Look in the literature, it’s more or less there’s none, right? As you get heavier and heavier, more adipose tissue, the free cortisol has no relationship and so I’m scratching my head at that and thinking that doesn’t make any sense. And then as you dig through the literature further, what you find is yes, the production of cortisol increases as patients get heavier but it’s all seen in the metabolites. So, if you look at the metabolites of cortisol, which at that point I’m blind because I’m looking at saliva, and you cannot measure these terminal metabolites of cortisol any other way but a urine test, that’s really what drove me to develop it.
Then we started looking at, hey, the parallel pattern of free cortisol in urine is very similar, urine and saliva, so then can we develop this model where we can look at both and then when we started doing that, and now that we’ve done literally tens of thousands of patients, we’ve started to see these really interesting patterns where there’s this connection between firstly, BMI, like the metabolites are going way up because you’re making all this cortisol, and if you’re free cortisol happens to be a little bit low and you’re making tons of cortisol, does it still make sense to ramp up someone’s cortisol production. We’ve started approaching that, I think, as an industry a little bit different and then you start to tie in thyroid and how many of your patients have concurrent thyroid problems. It’s so common. Well, there’s a direct relationship between your body’s ability to clear cortisol and your thyroid status. Right?
So, if you look at free cortisol and you look at the metabolites of cortisol, then you have this window into the clearance rate of cortisol and, very early on in the process, I tested a friend who was really low free cortisol and really high for the metabolites. And I’m going, “Well that’s weird because I see that in obesity but you’re skinny as can be.” Well, it turned out her doctor had given her Thyroid (medication) and she misunderstood the instructions and was taking it twice a day instead of once a day, so she had induced hyperthyroidism and looking at the test actually prompted this evaluation of, oh, we’ve induced hyperthyroidism accidentally and you could see this connection. And that’s something we see often is this connection between your thyroid status and the cortisol picture. And then you throw obesity into it and it just gets more and more complex. But that’s why we want more data because there are so many different scenarios where having extra information really gives you a clearer understanding of just how to characterize that patient with respect to cortisol. So, that was the main driver behind that was just trying to get a bigger picture for what’s going on with cortisol in patients.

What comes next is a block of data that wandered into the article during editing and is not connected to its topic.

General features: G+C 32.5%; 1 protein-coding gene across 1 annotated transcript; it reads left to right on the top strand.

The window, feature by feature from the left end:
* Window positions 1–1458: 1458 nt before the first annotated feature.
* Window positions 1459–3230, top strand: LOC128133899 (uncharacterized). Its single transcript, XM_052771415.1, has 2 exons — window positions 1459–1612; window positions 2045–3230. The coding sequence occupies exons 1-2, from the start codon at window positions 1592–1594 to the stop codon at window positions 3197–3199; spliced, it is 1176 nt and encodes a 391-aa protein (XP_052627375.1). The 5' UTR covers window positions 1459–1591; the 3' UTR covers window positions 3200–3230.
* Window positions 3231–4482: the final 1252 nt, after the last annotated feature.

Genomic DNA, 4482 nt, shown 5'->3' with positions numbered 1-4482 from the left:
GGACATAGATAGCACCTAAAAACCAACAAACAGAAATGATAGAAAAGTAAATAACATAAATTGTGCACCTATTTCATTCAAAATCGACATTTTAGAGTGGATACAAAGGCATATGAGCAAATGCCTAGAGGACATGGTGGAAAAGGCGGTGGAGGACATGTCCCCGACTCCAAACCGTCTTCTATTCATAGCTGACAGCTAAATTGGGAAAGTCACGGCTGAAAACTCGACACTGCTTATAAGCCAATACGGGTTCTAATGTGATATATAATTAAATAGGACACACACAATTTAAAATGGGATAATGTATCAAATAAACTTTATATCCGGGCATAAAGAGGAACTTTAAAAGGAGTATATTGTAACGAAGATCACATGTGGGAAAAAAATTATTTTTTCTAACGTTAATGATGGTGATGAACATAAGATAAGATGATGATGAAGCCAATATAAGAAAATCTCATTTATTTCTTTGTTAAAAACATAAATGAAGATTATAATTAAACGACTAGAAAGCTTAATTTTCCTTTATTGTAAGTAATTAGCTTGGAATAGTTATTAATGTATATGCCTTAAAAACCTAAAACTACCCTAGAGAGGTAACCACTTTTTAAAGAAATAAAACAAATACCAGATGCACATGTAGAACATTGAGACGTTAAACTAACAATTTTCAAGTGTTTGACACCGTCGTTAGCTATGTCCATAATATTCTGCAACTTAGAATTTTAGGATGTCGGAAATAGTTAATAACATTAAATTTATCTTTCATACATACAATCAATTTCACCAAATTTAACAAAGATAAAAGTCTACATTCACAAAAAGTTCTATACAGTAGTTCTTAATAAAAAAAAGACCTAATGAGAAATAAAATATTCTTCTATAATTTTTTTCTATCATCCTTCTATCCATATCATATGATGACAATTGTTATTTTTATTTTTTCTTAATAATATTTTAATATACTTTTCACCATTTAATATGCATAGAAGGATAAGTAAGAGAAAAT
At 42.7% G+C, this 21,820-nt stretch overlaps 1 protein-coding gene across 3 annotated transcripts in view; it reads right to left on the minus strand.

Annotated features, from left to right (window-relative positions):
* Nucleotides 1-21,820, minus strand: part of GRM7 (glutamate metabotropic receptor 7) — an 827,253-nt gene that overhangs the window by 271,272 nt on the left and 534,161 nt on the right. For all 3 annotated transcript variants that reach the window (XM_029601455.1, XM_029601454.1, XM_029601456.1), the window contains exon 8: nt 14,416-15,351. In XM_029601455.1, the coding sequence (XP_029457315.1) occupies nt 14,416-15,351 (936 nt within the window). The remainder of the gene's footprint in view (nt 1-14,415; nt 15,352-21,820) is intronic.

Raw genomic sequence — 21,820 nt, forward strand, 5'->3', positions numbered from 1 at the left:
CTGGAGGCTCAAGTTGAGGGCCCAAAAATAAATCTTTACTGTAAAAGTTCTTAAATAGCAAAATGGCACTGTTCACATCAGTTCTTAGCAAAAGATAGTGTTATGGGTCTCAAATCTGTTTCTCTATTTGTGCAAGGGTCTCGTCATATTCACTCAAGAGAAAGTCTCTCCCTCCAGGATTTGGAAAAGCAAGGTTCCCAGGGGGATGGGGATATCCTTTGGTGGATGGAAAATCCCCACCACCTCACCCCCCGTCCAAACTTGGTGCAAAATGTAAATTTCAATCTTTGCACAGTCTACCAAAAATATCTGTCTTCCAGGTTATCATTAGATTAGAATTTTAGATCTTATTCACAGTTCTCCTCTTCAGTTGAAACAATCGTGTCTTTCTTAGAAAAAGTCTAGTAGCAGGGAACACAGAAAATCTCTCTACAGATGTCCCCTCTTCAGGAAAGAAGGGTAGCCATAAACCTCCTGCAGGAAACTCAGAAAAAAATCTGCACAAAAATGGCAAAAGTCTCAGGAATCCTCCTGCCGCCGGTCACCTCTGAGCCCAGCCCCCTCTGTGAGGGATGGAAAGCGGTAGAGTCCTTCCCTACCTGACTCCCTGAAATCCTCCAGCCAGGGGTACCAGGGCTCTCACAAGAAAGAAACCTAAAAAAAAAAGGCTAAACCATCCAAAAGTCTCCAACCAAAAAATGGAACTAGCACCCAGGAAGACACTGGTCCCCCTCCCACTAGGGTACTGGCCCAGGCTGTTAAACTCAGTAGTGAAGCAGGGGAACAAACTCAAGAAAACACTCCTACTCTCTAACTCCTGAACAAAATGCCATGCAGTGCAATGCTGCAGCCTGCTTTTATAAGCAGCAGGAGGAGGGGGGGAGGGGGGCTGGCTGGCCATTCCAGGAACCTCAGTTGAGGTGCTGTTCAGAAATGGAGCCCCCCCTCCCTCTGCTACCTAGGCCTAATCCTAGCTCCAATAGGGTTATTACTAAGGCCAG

Dr. Kara Fitzgerald: That’s so interesting. So you have the kit and caboodle, direct cortisol, as well as the metabolites. It is really useful and it just so happens that the test is easy to do because there’s just four points. You don’t have to collect your urine all day and drag that jug around.
Mark Newman: Right.
Dr. Kara Fitzgerald: And so it’s an inverse relationship anyway, just to kind of color that in for people with regard to the, I mean, everybody knows we learn in medical school there’s an inner connection between thyroid and adrenals and you need to track both of them or, in fact, if you over treat thyroid and somebody has adrenal insufficiency, that could be a really dangerous problem. But in the subclinical issues, thyroid is promoting cortisol metabolism, so you can see an accumulation in hypo, and in hyper you can see an insufficiency in cortisol and then increase in metabolized cortisol. Is that correct?
Mark Newman: Right. So, yeah, and it’s complex because that’s just one layer of the connection because there’s also a connection between cortisol and TSH and your conversion from T4 to T3. So, they play off of each other in several places and so the look that we get of excessive cortisol clearance is the same look that we tend to get in obese patients and the opposite in a hypothyroid case. So, then what happens if they’re hypothyroid and obese? So, you get all these complexities and that’s where, yeah, I just don’t feel very confident in understanding how I want to describe your cortisol state, if you will, or situation, unless I’ve got more information to go off of; the diurnal pattern, the free levels, and then also what is your total output of cortisol by way of those metabolites?
Dr. Kara Fitzgerald: That’s great. Thank you so much for that explanation. Let’s talk about where you guys are going with regard to assessing cortisol and the new release of Cortisol Awakening Response. Talk about just your decision around doing that and just what the test is, what it measures. Just give me the whole story on that.